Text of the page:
Since its start in 1993, Debian has been one of the most important Linux distributions. Twenty-four years later, its developers released its latest version, Debian 9 Stretch, to solidify its reputation as a top Linux.
People have used Debian for so long for numerous reasons. The one that's most important to free software fans is that the operating system, thanks to the Debian social contract, must be free software. More pragmatic users love it because of its stability. As a result, Debian is popular both for desktop users and server administrators. This stability has also led it to being the foundation of Ubuntu and other Debian-based Linux distributions.
In this newest edition, after just over two years of work, Debian uses the Linux 4.9 kernel. By default, Stretch uses the EXT4 file-system.
For desktop users, Stretch relies on the GNOME Shell 3.22 desktop by default, which, in turn, is built on X.Org Server 1.19.2 and the Mesa 3D graphics library 13.0.6. The X Window display's security has been improved because it no longer requires root privileges. Die-hard Linux graphics developers should take note that Debian has not moved on to the Mesa 17.x release. Remember, Debian is about stability first and innovation second.
Desktop users will also see that after a decade of a rather silly trademark fight over Mozilla's Firefox and Thunderbird, Debian has finally decided to retire Iceweasel and Icedove in favor of their original Debian programs.
The new Debian uses GCC 6.3.0 for its base development tools. For ordinary users, Debian's Reproducible Builds project, over 90 percent of its source packages, will build bit-for-bit identical binary packages. This is an important verification feature that protects users from malicious attempts to tamper with compilers and build networks. Future Debian releases will include tools and metadata so that end-users can validate the provenance of packages within the archive.
In addition, Debian has made it easier to get debug packages. You can use the new dbg-sym APT repository to obtain debug symbols automatically for many packages.
The biggest change for programmers and sysadmins is Debian has replaced MySQL with the MariaDB MySQL fork for its database management system (DBMS). If you're upgrading from an older version of Debian, MySQL 5.5 or 5.6 will automatically be replaced by MariaDB 10.1. If you have trouble moving your apps to MariaDB, the company has provided a guide on moving from MySQL to MariaDB on Debian.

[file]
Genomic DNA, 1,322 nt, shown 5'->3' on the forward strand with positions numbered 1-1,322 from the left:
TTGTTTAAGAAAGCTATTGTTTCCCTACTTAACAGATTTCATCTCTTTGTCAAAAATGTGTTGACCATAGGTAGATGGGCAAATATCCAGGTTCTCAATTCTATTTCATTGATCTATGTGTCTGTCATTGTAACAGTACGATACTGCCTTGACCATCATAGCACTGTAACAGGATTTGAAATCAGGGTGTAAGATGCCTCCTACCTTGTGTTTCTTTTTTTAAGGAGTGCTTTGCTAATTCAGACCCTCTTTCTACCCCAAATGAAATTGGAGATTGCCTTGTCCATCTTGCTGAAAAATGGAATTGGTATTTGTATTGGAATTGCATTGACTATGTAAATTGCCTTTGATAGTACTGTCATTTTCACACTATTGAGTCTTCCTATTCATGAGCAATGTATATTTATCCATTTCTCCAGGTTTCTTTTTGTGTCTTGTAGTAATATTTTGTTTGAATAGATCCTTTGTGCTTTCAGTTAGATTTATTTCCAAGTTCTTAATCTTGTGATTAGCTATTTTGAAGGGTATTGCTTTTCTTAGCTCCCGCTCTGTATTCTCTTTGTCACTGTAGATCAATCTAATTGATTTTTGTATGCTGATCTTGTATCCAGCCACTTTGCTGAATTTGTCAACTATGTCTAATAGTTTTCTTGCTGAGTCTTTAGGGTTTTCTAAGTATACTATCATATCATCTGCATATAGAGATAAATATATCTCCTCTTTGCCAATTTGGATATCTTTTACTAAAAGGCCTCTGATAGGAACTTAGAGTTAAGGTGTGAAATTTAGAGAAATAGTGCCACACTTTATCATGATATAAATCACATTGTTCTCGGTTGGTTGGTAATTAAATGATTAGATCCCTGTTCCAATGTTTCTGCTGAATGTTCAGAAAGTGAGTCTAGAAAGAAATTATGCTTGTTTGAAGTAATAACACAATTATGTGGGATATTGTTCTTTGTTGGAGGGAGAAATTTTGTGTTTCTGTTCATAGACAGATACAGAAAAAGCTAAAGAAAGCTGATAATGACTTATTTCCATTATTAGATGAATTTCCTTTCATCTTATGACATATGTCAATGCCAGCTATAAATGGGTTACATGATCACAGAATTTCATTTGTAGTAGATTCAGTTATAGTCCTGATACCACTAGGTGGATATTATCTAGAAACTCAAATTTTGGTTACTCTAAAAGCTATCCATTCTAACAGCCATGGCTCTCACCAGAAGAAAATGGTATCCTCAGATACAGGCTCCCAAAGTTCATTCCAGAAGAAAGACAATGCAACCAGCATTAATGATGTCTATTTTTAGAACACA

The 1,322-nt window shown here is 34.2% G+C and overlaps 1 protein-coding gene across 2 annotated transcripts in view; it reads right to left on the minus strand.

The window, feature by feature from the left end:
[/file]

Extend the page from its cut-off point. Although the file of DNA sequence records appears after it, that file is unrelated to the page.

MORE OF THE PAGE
Roger Bodamer, MariaDB's chief product officer, said "The MariaDB development team worked closely with the Debian community to make the transition from MySQL to MariaDB seamless, delivering the most stable and secure open-source database possible. With Debian's adoption of MariaDB as its default MySQL variant, we expect further growth and engagement from our global community, which now has a reach of more than 60 million developers." With over 3.1 million websites running on Debian, and many of those running a Linux, Apache, MySQL, and Perl/PHP/Python (LAMP) stack, this is another step forward in MariaDB acceptance.
Debian's Unified Extensible Firmware Interface (UEFI) support has also been greatly improved. It now supports installing on 32-bit UEFI firmware with a 64-bit kernel. And, at long last, the Debian live images now include support for UEFI booting.
As always, Debian supports a wide-variety of free software programs by default. New software versions of over 51,000 programs are now supported.
The new Debian also runs on numerous hardware architectures. These include 64-bit PC/Intel EM64T/x86-64 (amd64), 32-bit PC/Intel IA-32 (i386), 64-bit little-endian Motorola/IBM PowerPC (ppc64el), 64-bit IBM S/390 (s390x) for ARM, armel and armhf for older and more recent 32-bit hardware, plus arm64 for the 64-bit AArch64 architecture and for MIPS. In addition to the two 32-bit mips (big-endian) and mipsel (little-endian), there is a new mips64el architecture for 64-bit little-endian hardware. However, support for 32-bit Motorola/IBM PowerPC (powerpc) has been removed.
Want to try it? Installation images may be downloaded via bittorrent (the recommended method), jigdo, or HTTP. Ftp downloads are no longer supported. You can also give Debian a try without installing it using a live image.
If you're already running Debian, you can upgrade as usual from Debian 8, aka Jessie, using the the apt-get package management tool. Before jumping in, be sure to check out the release notes as well as the installation guide for possible issues and for detailed instructions on installing and upgrading.